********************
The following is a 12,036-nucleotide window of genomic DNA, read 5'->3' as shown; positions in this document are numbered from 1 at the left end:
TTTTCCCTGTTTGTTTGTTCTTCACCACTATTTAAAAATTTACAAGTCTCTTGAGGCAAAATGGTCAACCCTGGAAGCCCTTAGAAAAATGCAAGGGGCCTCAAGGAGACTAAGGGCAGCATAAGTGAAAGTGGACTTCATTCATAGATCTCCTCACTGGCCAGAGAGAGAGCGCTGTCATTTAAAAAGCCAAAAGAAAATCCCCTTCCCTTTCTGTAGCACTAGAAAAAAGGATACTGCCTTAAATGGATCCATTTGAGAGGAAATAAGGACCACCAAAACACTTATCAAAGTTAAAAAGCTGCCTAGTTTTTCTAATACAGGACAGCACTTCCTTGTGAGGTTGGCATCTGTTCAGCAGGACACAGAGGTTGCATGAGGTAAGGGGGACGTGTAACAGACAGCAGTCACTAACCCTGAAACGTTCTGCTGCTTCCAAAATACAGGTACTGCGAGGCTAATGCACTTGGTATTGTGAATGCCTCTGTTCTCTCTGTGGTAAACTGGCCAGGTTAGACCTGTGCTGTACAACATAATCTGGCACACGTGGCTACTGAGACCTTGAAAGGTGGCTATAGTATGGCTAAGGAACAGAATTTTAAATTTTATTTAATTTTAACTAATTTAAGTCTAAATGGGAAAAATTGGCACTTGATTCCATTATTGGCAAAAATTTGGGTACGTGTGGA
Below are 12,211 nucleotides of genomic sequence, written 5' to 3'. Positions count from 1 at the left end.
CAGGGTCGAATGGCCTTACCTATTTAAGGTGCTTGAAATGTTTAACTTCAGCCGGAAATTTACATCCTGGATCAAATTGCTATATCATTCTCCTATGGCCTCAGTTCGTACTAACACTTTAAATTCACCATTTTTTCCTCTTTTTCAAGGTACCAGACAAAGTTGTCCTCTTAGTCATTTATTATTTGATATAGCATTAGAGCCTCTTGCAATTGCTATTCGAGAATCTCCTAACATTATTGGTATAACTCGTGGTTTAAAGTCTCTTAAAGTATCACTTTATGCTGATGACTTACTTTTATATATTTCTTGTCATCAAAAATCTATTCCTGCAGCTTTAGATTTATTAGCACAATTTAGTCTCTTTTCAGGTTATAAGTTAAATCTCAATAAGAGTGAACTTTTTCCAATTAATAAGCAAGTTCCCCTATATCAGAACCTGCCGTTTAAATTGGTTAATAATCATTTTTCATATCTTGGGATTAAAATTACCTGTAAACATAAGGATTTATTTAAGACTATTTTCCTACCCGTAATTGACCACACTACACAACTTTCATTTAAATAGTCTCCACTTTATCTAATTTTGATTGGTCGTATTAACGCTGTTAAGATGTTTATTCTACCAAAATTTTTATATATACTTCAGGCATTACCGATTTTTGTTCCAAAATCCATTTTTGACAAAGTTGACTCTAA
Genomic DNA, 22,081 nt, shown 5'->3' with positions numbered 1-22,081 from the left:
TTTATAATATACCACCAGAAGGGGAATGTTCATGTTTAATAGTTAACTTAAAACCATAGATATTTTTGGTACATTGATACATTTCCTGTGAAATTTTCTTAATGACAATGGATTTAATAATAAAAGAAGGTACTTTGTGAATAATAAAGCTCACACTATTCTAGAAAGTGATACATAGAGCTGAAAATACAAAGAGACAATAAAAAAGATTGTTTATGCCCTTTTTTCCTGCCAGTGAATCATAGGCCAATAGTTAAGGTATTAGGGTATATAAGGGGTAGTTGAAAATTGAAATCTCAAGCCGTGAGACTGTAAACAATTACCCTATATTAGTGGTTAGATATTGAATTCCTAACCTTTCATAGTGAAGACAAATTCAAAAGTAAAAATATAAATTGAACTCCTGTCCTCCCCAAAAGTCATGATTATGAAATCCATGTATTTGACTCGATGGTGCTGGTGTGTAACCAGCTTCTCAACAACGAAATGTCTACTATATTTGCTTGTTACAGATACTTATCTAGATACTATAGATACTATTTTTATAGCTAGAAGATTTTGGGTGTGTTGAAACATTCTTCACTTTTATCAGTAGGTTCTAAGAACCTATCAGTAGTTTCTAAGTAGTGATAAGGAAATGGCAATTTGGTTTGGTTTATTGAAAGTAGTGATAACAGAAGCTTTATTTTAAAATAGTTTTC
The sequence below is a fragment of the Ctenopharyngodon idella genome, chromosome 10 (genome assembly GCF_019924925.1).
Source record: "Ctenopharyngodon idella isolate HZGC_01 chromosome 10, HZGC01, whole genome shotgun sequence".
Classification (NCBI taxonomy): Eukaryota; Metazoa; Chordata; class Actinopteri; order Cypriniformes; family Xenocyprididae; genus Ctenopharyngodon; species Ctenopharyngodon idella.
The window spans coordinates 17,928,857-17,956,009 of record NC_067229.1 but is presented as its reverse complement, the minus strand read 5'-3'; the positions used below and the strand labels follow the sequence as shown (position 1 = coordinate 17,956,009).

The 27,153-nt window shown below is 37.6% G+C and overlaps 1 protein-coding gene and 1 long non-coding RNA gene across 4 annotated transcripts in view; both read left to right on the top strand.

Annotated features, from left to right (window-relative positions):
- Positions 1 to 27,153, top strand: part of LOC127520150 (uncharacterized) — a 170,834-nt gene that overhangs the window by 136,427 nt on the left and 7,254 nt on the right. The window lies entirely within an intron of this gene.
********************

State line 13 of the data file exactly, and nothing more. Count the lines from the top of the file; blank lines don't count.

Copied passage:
- Positions 1 to 27,153, top strand: part of LOC127520150 (uncharacterized) — a 170,834-nt gene that overhangs the window by 136,427 nt on the left and 7,254 nt on the right. The window lies entirely within an intron of this gene.